5. Aerobic exercise during pregnancy and presence of fetal-maternal heart rate synchronization.

    Directory of Open Access Journals (Sweden)

    Peter Van Leeuwen

    Full Text Available It has been shown that short-term direct interaction between maternal and fetal heart rates may take place and that this interaction is affected by the rate of maternal respiration. The aim of this study was to determine the effect of maternal aerobic exercise during pregnancy on the occurrence of fetal-maternal heart rate synchronization.In 40 pregnant women at the 36th week of gestation, 21 of whom exercised regularly, we acquired 18 min. RR interval time series obtained simultaneously in the mothers and their fetuses from magnetocardiographic recordings. The time series of the two groups were examined with respect to their heart rate variability, the maternal respiratory rate and the presence of synchronization epochs as determined on the basis of synchrograms. Surrogate data were used to assess whether the occurrence of synchronization was due to chance.In the original data, we found synchronization occurred less often in pregnancies in which the mothers had exercised regularly. These subjects also displayed higher combined fetal-maternal heart rate variability and lower maternal respiratory rates. Analysis of the surrogate data showed shorter epochs of synchronization and a lack of the phase coordination found between maternal and fetal beat timing in the original data.The results suggest that fetal-maternal heart rate coupling is present but generally weak. Maternal exercise has a damping effect on its occurrence, most likely due to an increase in beat-to-beat differences, higher vagal tone and slower breathing rates.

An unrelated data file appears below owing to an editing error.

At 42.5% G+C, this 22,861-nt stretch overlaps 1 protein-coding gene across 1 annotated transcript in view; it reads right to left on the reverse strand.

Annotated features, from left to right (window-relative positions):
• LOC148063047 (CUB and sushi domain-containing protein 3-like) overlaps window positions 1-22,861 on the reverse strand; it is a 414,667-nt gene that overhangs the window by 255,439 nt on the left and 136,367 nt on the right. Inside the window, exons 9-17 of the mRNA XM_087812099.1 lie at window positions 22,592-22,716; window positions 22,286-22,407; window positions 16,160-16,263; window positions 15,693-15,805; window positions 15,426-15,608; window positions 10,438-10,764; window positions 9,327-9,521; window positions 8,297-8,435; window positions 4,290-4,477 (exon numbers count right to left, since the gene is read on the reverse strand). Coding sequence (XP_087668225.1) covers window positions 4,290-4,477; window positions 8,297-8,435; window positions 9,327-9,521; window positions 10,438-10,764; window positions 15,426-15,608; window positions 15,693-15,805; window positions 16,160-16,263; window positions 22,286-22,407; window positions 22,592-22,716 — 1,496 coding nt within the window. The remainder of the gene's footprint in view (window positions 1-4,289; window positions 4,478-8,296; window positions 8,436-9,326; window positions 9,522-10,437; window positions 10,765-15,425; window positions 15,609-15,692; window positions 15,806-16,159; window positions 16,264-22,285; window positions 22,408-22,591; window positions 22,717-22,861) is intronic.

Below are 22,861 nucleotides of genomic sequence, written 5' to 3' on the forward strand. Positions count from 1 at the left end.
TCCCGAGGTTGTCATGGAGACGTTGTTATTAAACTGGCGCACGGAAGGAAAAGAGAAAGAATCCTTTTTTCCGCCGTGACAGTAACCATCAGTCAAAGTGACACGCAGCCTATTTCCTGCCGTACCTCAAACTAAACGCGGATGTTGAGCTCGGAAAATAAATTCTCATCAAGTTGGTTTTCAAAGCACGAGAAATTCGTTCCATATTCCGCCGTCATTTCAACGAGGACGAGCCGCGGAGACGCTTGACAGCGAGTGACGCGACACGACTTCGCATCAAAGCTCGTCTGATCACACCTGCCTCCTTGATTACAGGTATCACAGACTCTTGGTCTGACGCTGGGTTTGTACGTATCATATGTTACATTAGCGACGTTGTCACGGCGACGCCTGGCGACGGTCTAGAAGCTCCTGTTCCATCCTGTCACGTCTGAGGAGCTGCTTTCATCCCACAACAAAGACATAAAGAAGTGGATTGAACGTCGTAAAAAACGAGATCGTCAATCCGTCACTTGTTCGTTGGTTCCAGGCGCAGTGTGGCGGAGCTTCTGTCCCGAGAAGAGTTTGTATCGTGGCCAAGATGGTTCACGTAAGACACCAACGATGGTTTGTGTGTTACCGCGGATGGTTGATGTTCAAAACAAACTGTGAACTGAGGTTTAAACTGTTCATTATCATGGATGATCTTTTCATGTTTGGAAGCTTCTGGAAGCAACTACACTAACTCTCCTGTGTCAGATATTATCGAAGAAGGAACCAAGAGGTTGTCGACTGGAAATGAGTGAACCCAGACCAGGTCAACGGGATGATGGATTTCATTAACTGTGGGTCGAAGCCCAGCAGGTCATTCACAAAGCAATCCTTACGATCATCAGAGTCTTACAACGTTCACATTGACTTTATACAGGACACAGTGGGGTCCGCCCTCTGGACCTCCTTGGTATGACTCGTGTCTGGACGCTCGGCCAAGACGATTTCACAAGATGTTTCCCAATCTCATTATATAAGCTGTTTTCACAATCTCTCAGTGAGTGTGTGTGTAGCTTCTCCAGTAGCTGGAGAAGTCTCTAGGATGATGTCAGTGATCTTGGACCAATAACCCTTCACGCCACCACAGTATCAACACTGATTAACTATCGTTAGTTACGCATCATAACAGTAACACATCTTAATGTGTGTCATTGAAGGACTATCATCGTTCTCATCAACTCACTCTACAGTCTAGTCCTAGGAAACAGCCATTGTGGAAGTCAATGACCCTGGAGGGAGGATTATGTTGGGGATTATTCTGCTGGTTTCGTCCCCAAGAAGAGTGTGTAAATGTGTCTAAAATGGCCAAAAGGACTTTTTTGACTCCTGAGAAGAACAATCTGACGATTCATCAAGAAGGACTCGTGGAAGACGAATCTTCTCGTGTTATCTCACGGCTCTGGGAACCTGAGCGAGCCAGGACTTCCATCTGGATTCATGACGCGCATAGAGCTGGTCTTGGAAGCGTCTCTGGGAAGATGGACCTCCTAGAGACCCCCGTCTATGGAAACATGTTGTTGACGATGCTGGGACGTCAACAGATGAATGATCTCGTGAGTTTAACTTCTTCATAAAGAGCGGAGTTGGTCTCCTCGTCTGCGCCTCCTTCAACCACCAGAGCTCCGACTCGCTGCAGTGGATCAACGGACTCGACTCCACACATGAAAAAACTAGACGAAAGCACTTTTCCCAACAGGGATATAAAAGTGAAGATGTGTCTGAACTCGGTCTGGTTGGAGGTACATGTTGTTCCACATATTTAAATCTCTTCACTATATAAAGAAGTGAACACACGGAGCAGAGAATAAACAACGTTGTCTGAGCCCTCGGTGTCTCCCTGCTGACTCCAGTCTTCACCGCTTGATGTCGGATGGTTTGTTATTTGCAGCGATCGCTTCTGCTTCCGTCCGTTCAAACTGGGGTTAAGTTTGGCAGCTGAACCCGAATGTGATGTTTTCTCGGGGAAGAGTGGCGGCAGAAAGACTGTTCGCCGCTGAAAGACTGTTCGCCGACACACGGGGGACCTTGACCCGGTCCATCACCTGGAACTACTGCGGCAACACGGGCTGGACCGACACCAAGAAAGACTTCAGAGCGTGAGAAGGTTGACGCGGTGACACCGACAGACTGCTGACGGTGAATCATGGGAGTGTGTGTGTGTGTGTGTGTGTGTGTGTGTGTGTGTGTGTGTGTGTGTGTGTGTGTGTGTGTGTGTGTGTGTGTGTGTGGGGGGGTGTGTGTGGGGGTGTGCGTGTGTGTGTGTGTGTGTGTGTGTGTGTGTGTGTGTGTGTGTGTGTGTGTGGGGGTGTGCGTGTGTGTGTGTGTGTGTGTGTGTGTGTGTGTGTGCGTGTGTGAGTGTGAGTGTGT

6. What Causes Heart Block?

    Science.gov (United States)

    ... or inflammation of the heart muscle. Heart failure . Rheumatic (roo-MAT-ik) fever. Cardiomyopathy (KAR-de-o-mi-OP-a-the), or heart muscle diseases. Other diseases may increase the risk of heart ...

  7. Heart and Stroke Encyclopedia

    Science.gov (United States)

    ... Y Z What's Your Risk? Heart Attack Risk Assessment Determine your risk of having a heart attack or dying from coronary heart disease and get a report to discuss with your healthcare provider. Determine your risk of having a heart ...

  8. Heart Diseases and Disorders

    Science.gov (United States)

    ... Resources Heart Diseases & Disorders Back to Patient Resources Heart Diseases & Disorders Millions of people experience irregular heartbeats, called ... harmless and happen in healthy people free of heart disease. However, some abnormal heart rhythms can be serious ...

  9. Heart Attack Risk Assessment

    Science.gov (United States)

    ... Pressure Tools & Resources Stroke More Heart Attack Risk Assessment Updated:May 31,2016 We're sorry, but ... Can You Recognize a Heart Attack? Quiz Risk Assessment Patient Information Sheets: Heart Attack Heart Attack Personal ...

  10. Heart attack first aid

    Science.gov (United States)

    First aid - heart attack; First aid - cardiopulmonary arrest; First aid - cardiac arrest ... A heart attack occurs when the blood flow that carries oxygen to the heart is blocked. The heart muscle becomes ...

  11. Heart pacemaker - discharge

    Science.gov (United States)

    ... Elsevier Saunders; 2014:chap 36. Read More Arrhythmias Atrial fibrillation or flutter Cardiac ablation procedures Coronary heart disease Heart bypass surgery Heart bypass surgery - minimally invasive Heart failure - overview High blood cholesterol levels Sick sinus syndrome ...